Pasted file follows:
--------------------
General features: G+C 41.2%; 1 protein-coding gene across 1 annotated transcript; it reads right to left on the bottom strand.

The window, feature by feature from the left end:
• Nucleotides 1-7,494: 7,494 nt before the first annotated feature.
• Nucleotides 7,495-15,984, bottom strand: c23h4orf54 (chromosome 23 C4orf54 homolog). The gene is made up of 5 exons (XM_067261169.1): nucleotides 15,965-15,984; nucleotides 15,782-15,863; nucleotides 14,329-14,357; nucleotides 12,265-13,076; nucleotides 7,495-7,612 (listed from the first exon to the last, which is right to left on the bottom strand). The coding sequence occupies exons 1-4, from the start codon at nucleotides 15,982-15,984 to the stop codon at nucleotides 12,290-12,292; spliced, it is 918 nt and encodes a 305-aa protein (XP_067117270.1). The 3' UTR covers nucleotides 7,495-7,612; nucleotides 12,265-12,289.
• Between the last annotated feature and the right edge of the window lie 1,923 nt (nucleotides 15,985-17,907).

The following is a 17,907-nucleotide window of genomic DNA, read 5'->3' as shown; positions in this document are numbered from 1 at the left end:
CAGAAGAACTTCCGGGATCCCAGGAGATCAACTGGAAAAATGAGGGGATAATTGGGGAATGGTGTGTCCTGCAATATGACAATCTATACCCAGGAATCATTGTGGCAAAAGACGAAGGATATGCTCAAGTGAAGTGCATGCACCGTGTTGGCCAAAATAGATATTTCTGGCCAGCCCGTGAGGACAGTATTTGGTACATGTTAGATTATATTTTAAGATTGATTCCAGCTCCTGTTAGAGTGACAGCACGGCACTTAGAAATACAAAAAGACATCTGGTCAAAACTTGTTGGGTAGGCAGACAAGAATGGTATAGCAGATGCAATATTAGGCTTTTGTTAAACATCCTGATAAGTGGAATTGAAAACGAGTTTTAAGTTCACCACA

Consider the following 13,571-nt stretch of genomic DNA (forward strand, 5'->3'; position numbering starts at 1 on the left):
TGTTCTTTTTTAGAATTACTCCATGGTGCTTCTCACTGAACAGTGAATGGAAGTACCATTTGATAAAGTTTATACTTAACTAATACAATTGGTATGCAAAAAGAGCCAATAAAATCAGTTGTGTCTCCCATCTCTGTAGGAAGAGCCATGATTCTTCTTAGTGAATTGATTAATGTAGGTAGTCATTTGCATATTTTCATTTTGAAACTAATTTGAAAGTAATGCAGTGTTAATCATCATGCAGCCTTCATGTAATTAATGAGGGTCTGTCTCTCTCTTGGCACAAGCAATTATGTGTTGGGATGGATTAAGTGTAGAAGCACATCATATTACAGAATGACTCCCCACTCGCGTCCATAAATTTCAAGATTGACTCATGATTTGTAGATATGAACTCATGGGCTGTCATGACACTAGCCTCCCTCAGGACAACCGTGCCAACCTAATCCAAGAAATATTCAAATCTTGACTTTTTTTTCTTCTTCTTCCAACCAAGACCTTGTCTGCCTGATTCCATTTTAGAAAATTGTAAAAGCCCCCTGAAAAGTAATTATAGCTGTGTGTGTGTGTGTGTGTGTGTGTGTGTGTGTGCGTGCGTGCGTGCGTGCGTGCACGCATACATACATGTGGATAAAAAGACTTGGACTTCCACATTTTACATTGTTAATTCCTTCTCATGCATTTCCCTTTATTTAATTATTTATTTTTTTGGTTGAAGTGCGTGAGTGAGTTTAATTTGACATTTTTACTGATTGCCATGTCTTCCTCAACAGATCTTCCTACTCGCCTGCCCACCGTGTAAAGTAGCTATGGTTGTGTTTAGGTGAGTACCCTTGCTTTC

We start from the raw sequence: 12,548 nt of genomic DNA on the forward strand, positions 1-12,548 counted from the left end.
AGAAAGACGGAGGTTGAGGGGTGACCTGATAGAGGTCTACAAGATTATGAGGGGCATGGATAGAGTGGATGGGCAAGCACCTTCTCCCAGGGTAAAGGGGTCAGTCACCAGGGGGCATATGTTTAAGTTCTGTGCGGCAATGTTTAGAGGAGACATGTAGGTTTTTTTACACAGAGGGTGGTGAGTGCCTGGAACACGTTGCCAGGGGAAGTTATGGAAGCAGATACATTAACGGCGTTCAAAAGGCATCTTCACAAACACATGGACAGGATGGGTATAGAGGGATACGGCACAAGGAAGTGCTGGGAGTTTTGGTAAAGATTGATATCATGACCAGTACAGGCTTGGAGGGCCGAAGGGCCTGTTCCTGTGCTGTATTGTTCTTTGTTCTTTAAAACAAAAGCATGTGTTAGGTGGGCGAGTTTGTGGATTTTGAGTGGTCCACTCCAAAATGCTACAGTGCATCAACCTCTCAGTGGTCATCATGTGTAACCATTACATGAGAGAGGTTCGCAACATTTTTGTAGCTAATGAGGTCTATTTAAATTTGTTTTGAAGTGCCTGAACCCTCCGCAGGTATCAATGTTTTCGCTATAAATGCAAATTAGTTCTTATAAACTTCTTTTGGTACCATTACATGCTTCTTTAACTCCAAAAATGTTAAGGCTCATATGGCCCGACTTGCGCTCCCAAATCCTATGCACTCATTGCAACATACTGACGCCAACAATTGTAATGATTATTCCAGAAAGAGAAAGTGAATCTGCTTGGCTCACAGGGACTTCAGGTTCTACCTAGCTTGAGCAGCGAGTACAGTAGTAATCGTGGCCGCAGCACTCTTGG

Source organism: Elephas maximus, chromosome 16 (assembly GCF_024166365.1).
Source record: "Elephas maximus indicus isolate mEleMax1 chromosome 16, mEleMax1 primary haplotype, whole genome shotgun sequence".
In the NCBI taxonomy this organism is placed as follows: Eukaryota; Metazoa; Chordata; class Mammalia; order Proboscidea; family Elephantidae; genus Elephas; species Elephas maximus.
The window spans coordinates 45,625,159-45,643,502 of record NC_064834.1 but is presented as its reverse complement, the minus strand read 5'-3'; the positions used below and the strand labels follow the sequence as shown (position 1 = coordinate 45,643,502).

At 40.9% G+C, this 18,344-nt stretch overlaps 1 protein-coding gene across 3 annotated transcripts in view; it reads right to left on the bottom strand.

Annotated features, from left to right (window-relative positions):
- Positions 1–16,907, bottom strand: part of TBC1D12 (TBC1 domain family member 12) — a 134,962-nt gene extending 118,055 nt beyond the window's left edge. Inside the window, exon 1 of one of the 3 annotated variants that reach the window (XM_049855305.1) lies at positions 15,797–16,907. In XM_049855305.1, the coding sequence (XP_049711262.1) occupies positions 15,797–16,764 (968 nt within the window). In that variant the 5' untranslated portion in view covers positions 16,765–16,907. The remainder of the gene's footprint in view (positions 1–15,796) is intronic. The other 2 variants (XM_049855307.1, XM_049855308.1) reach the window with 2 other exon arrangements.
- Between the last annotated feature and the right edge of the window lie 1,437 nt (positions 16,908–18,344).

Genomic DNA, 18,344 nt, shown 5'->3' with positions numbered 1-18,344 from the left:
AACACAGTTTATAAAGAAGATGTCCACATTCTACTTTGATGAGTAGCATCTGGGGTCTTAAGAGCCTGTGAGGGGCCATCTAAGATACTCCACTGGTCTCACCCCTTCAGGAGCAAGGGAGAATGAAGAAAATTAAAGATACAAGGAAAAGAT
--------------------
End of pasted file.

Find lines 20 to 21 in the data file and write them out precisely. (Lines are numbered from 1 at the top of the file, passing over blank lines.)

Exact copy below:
Genomic DNA, 18,344 nt, shown 5'->3' with positions numbered 1-18,344 from the left:
AACACAGTTTATAAAGAAGATGTCCACATTCTACTTTGATGAGTAGCATCTGGGGTCTTAAGAGCCTGTGAGGGGCCATCTAAGATACTCCACTGGTCTCACCCCTTCAGGAGCAAGGGAGAATGAAGAAAATTAAAGATACAAGGAAAAGAT